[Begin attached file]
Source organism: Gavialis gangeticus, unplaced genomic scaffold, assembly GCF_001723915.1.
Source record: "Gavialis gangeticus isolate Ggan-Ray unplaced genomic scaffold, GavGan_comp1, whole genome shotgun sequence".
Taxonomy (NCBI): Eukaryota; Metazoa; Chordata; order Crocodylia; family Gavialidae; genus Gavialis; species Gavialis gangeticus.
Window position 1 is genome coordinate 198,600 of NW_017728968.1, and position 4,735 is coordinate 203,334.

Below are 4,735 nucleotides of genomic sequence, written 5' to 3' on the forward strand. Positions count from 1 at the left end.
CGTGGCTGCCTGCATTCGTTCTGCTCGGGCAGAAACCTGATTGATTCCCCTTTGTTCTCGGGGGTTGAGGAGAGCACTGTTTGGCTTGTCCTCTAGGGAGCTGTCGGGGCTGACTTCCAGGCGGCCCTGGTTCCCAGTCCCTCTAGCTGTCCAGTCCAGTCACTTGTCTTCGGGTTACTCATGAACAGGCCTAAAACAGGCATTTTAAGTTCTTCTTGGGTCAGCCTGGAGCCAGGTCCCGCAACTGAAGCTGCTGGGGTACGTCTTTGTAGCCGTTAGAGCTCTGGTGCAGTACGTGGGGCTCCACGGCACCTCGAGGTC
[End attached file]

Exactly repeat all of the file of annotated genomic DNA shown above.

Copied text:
Source organism: Gavialis gangeticus, unplaced genomic scaffold, assembly GCF_001723915.1.
Source record: "Gavialis gangeticus isolate Ggan-Ray unplaced genomic scaffold, GavGan_comp1, whole genome shotgun sequence".
Taxonomy (NCBI): Eukaryota; Metazoa; Chordata; order Crocodylia; family Gavialidae; genus Gavialis; species Gavialis gangeticus.
Window position 1 is genome coordinate 198,600 of NW_017728968.1, and position 4,735 is coordinate 203,334.

Below are 4,735 nucleotides of genomic sequence, written 5' to 3' on the forward strand. Positions count from 1 at the left end.
CGTGGCTGCCTGCATTCGTTCTGCTCGGGCAGAAACCTGATTGATTCCCCTTTGTTCTCGGGGGTTGAGGAGAGCACTGTTTGGCTTGTCCTCTAGGGAGCTGTCGGGGCTGACTTCCAGGCGGCCCTGGTTCCCAGTCCCTCTAGCTGTCCAGTCCAGTCACTTGTCTTCGGGTTACTCATGAACAGGCCTAAAACAGGCATTTTAAGTTCTTCTTGGGTCAGCCTGGAGCCAGGTCCCGCAACTGAAGCTGCTGGGGTACGTCTTTGTAGCCGTTAGAGCTCTGGTGCAGTACGTGGGGCTCCACGGCACCTCGAGGTC